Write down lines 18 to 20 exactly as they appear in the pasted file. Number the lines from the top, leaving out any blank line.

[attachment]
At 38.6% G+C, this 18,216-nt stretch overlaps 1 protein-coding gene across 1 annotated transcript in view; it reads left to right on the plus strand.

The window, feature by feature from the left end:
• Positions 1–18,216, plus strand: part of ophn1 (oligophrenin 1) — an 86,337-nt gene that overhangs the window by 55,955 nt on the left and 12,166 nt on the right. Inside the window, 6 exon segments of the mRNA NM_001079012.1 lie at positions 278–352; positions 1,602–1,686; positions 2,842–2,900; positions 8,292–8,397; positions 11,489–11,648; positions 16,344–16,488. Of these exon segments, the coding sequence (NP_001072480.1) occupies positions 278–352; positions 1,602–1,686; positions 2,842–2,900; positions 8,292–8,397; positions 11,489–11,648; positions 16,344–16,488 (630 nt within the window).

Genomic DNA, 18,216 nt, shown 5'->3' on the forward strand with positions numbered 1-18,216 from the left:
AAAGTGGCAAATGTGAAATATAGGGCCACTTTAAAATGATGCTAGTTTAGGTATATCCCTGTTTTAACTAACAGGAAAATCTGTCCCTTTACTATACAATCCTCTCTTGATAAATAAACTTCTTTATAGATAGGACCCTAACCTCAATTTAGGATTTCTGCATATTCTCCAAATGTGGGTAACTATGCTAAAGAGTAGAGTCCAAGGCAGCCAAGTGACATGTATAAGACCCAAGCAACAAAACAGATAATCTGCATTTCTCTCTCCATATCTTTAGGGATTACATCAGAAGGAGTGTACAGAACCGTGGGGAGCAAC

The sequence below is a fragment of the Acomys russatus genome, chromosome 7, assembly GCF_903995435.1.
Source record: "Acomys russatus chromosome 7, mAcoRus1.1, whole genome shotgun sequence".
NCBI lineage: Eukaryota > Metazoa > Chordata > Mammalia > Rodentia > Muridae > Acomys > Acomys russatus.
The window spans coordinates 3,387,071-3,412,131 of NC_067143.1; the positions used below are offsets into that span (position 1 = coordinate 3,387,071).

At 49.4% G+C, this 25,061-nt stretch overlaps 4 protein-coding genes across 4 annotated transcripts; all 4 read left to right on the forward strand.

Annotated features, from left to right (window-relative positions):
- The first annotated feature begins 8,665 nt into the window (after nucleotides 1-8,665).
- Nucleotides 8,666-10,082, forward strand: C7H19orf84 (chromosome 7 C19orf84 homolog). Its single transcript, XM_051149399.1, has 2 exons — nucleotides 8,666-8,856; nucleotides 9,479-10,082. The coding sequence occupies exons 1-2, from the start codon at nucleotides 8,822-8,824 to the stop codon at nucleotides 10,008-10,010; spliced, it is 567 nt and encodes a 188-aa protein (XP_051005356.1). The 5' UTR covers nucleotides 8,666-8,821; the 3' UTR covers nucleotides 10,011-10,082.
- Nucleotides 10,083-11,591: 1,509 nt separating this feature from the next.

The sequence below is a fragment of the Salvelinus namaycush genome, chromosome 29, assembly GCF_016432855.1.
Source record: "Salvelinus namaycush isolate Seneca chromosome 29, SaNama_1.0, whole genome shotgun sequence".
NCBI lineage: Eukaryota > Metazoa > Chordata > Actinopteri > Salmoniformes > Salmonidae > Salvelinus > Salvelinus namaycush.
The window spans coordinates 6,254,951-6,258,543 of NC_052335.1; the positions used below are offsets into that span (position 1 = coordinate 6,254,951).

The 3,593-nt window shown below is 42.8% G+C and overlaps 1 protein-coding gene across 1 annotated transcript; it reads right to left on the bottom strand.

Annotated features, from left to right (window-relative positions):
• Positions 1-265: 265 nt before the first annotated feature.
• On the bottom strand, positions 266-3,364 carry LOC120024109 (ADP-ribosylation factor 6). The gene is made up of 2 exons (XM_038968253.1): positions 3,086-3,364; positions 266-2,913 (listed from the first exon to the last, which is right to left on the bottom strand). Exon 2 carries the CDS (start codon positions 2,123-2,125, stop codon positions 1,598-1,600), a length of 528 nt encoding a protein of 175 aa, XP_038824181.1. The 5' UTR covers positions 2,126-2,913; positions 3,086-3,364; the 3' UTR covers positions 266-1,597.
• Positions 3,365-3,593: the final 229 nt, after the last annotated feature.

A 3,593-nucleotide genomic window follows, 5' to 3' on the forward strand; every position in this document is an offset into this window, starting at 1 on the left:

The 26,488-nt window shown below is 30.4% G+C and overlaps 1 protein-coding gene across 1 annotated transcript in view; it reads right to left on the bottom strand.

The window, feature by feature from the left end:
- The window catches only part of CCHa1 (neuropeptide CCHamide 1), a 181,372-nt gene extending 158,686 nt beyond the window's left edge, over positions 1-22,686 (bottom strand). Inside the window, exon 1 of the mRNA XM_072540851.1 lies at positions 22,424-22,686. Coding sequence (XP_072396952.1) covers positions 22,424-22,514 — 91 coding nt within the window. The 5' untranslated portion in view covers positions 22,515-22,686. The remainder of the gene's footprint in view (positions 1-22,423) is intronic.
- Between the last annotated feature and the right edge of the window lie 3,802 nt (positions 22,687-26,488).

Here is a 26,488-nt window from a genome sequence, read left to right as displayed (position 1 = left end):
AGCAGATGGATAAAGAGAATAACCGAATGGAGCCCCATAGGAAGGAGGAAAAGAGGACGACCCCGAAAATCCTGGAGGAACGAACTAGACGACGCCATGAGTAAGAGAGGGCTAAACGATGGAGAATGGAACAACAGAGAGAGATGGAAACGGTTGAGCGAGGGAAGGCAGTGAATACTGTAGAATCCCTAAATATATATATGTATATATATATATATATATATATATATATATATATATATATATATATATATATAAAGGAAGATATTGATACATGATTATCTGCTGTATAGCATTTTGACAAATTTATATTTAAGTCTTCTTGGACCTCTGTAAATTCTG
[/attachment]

The window spans coordinates 6,254,951-6,258,543 of NC_052335.1; the positions used below are offsets into that span (position 1 = coordinate 6,254,951).

The 3,593-nt window shown below is 42.8% G+C and overlaps 1 protein-coding gene across 1 annotated transcript; it reads right to left on the bottom strand.

Annotated features, from left to right (window-relative positions):